A defense attorney's efforts to get her client - a convicted rapist - released from jail and admitted into a substance-abuse program is causing some concern among program officials.

Nancy Bergeson was severely chastised for her efforts by 3rd District Judge Homer Wilkinson. Bergeson, an attorney for the Legal Defenders Association, refused comment.Her actions, however, not only infuriated a judge, but caused at least one alcohol-recovery program to put up a red flag when dealing with the Legal Defenders Association.

Eight days after Roy Hall was convicted of raping a 14-year-old paraplegic girl, Bergeson asked Wilkinson to allow Hall to be released to the Indian Alcoholism Counseling and Recovery House Program before sentencing, which was scheduled for last Friday but was postponed until Dec. 2.

The judge, assured that Hall would not be allowed to roam the streets freely, granted the motion.

But Bergeson said she realized later that she had misstated the program's name. It was the Salvation Army that her client was bound for, not the Indian Alcoholism program. She had Wilkinson's clerk amend the order. Neither she nor the clerk told the judge about the change.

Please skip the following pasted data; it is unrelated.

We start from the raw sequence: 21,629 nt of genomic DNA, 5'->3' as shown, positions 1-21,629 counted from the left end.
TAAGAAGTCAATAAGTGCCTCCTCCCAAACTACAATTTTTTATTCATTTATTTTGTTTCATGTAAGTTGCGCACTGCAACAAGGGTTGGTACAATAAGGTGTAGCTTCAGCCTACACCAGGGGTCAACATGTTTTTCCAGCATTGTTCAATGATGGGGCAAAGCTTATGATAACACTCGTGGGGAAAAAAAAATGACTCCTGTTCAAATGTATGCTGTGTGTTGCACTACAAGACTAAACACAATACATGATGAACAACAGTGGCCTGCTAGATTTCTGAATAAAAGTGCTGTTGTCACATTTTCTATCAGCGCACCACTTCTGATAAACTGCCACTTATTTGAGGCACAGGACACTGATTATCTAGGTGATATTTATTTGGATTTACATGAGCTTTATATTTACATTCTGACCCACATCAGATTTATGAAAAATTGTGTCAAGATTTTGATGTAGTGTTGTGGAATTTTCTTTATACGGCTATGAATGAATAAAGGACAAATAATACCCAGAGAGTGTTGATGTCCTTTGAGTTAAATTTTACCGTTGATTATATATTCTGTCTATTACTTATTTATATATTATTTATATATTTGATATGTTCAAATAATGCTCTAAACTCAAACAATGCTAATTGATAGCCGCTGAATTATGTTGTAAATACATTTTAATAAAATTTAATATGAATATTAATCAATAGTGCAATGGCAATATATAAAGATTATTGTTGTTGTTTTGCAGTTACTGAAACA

During Monday's hearing, Wilkinson was angry that he wasn't consulted about the change and called Bergeson's actions "unethical, contemptuous and below the standard of performance" expected in his courtroom. Further, Wilkinson said he knows nothing about the Salvation Army program.

Jerry Miller, director of the Salvation Army program, said his program is not designed for pretrial defendants or convicted felons.

"It's certainly not for the violent offender," Miller said. "I don't have the resources or the staff to have that type of offender."

Miller, who said Hall was a model participant in the program, said he was surprised and distressed to learn over the weekend that Hall was a convicted rapist.

"I'm very concerned about how this case was handled. I won't say who's fault it was. But it wasn't Pretrial Services' fault. It wasn't the media's fault. It wasn't the judge's fault.

"We will be watching more closely how the Legal Defenders office sends clients to us."

Dennis Taylor, director of the Indian Alcoholism program _ the one Wilkinson agreed to send Hall to _ said Hall probably would not have been accepted there either.

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